If countries do not offer transparency, we are all collectively faced with a risk of miscalculation.
White papers are an opportunity presented to Government to make declaratory statements on their defence policies and postures and, present opportunities to provide more detailed assessments of their security environment and proposed policies to address security challenges.
They can describe current military capabilities, force structure, budgets, and outline future modernisation proposals.
They can provide information on why certain procurement and modernisation paths are being pursued, and the policy position that is supported by those capabilities.
This transparency can help to reassure the region that there is trust in defence planning and procurement, and that acquisition of capabilities do not need to bring about a sense of threat.
It can for example be difficult for others to understand the logic or rationale behind another country’s military activities, without first having the opportunity to gain a clear understanding of that country’s strategic intent through transparent public statements or direct dialogue.
Providing others with an understanding of intentions and perspectives does provide a basis upon which to build cooperation.
Sharing perspectives helps identify common interests and challenges, expanding the opportunity in which to pursue deeper cooperative defence engagement.
Shared renewed interest in growing maritime trade, for example, has provided a basis for regional cooperation at multiple defence and military levels to address piracy.
Transparency, of course, is not achieved through a single event or document.
Transparency is a continuous process. Ongoing dialogue and engagement builds habits of mutual trust, cooperation and understanding.
Regional security architecture can both enhance this understanding and help the region to keep pace with strategic change.
The ASEAN Defence Ministers’ Meeting Plus has made rapid progress, providing opportunities for such cooperative engagement. It will conduct its first Humanitarian Assistance and Disaster Relief exercise later this month, involving all 18 Member countries.
Future training, exercises and familiarisation visits under this framework offers a key way through which to develop military to military and defence to defence linkages.
Practical military-to-military activities help foster regional partnerships and themselves build transparency, openness and interoperability.
As well, activities which enhance interoperability will also help us respond more effectively to the contingencies the region will continue to face, particularly:
- humanitarian assistance and disaster relief;
- stabilisation and peacekeeping operations;
- detering illegal fishing and piracy;
- and counter terrorism.
Australia’s military modernisation
In the interests of strategic transparency, I now outline key judgements and decisions from Australia’s 2013 Defence White Paper.
The White Paper judged that “Over the next three decades, Australia’s relative strategic weight will be challenged as the major Asian states continue to grow their economies and modernise their military forces.”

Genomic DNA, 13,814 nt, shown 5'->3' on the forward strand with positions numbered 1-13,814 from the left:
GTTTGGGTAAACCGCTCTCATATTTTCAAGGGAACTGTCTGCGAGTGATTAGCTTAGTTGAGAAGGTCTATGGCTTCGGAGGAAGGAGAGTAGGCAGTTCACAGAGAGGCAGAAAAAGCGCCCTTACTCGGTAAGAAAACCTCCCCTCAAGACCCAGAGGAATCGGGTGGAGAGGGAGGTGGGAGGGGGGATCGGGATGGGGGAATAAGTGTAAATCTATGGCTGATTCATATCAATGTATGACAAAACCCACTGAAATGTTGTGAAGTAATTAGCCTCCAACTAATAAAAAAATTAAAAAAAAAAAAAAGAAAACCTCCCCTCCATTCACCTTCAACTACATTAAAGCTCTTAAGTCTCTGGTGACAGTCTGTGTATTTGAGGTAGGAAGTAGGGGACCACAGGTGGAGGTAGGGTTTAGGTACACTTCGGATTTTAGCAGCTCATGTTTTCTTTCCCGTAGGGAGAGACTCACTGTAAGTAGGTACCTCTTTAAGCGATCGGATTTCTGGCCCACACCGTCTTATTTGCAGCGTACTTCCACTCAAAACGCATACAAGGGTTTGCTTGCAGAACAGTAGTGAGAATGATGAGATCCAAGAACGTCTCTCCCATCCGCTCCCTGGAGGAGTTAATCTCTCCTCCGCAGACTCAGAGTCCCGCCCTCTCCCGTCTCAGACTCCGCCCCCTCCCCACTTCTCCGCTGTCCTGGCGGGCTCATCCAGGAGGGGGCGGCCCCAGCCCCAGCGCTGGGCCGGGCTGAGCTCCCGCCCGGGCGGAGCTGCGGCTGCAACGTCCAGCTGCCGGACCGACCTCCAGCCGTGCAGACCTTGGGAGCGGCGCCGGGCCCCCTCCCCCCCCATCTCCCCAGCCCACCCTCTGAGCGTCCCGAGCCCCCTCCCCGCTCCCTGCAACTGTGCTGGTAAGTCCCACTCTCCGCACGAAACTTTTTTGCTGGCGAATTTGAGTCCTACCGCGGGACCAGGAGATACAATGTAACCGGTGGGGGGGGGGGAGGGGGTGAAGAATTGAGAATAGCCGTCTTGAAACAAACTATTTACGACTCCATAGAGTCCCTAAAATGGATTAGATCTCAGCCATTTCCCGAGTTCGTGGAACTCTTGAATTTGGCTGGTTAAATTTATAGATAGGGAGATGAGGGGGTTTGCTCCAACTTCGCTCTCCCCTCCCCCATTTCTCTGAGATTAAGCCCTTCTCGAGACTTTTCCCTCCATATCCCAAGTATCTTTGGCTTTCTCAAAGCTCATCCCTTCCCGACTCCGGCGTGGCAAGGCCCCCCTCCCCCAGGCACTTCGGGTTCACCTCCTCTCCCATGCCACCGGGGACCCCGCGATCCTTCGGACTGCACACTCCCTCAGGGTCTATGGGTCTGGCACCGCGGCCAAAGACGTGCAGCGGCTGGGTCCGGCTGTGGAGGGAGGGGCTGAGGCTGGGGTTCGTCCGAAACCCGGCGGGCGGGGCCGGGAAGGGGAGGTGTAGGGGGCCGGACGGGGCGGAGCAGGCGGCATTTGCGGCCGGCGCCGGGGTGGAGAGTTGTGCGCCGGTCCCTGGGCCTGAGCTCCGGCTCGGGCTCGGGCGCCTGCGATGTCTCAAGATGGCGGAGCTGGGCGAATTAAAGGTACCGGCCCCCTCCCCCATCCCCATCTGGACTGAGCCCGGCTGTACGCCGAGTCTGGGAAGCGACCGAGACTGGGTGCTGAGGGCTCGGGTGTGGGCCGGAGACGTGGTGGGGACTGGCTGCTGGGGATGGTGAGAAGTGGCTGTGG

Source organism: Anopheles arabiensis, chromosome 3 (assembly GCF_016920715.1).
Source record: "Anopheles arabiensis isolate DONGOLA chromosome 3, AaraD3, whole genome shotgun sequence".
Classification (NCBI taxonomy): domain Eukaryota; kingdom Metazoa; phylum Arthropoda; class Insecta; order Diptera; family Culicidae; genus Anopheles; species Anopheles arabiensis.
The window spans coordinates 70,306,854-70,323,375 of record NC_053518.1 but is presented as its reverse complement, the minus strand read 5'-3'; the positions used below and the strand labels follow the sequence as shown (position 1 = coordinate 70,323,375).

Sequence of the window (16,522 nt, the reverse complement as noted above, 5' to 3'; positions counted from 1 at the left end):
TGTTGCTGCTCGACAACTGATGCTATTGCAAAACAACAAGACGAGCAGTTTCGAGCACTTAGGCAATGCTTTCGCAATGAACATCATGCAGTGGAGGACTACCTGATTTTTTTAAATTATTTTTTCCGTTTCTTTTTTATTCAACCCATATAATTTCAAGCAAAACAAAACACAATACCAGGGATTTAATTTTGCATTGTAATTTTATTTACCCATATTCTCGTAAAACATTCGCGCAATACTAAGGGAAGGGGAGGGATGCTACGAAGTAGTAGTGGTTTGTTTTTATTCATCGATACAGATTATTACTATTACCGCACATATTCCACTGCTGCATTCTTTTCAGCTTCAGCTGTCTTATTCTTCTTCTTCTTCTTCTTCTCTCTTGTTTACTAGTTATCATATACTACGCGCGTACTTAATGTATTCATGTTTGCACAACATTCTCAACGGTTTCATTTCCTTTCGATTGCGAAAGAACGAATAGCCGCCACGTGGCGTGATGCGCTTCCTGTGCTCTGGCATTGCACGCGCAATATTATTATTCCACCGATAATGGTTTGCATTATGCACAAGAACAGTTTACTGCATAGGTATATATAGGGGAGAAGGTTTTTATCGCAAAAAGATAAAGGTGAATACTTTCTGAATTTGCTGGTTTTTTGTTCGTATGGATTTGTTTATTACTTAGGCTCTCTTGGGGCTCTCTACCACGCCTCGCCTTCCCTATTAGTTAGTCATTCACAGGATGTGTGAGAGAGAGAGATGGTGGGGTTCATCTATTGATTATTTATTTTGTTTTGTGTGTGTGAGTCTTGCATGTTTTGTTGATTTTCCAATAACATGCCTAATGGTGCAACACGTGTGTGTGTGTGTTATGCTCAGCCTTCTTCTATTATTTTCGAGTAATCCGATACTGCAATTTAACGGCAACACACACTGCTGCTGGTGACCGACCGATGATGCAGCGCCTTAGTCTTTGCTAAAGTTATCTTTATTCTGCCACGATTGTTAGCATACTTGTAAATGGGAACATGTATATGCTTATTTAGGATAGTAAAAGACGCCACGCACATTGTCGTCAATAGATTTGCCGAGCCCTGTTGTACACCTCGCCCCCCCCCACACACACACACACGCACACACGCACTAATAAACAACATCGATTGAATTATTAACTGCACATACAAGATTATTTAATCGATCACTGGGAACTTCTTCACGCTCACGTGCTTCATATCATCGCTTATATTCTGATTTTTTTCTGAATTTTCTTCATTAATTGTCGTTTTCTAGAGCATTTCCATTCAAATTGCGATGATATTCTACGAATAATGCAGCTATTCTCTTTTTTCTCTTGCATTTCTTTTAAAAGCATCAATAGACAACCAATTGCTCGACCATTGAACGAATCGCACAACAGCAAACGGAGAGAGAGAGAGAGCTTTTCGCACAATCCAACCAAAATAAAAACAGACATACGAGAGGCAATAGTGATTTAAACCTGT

The White Paper also made the commitment that “Australia will, however, maintain the capacity for effective self-defence and for an active regional posture.”
The White Paper sets out a framework to continue to defend Australia’s national security interests, to have an effective and capable Australian Defence Force (ADF), and to have four priority tasks for the ADF.
The first priority task is for the ADF to be capable of the defence of Australia.
The second is to be capable of operating and taking lead responsibility in Australia’s immediate region, the South Pacific and Timor-Leste.
Third, to be capable of operating with our partners in the Indo-Pacific, in particular, South East Asia.
And fourth, to be in a position to make a contribution where our national security interest warrants it, to a broader or a global operation, of which Afghanistan is a current example.
The White Paper outlines key joint force and service specific capabilities the ADF requires to meet these tasks including:
- Enhanced air combat capability: it has long been Australian policy to maintain an air combat capability advantage in the maritime approaches to Australia. That has in the past seen the purchase of the F-111 and F/A-18F Super Hornets. It is also the strategic thinking behind the Australian Government’s announcement of the purchase of 12 new F/A-18G Growler electronic attack aircraft and confirmation of the Government’s commitment to acquire Joint Strike Fighter aircraft with the first of three squadrons arriving in 2020.
- 12 Future Submarines: the Government has narrowed consideration of this key capability to two options, an evolved Collins Class Submarine or a wholly new design. We have determined that the combat system will be a United States system. This decision reflects that an off the shelf submarine is not capable of giving Australia the operational requirement and capacity we need for a maritime country and maritime continent.
- The ongoing reorientation and reorganisation of the Australian Army under Plan BEERSHEBA, giving us three multi-role battalions based in the north and the north east of Australia: Darwin, Townsville, and Brisbane.
The White Paper outlines key areas for ongoing investment in capabilities which support the ADF more generally: an enhanced amphibious capability based on the introduction of two new Canberra Class Landing Helicopter Dock ships and three Air Warfare Destroyers, and cyber, intelligence, communications, Space Situational Awareness, Command and Control and simulation capabilities.
Australia will also further analyse investment in unmanned aircraft for maritime and land area intelligence, surveillance and reconnaissance, including a potential for these assets to have a combat role.
Consideration of the Australian domestic and the international legal position and Australia’s public policy framework will be important preconditional elements of any future Australian consideration of the use of armed unmanned aircraft.
Enhanced Regional, Alliance, and Global Defence Engagement
Australia’s January 2013 National Security Strategy and the November 2012 Australia in the Asian Century White Paper make clear that for prosperity reasons alone Australia must take advantage of the opportunities and minimise the risks of the Indo-Pacific.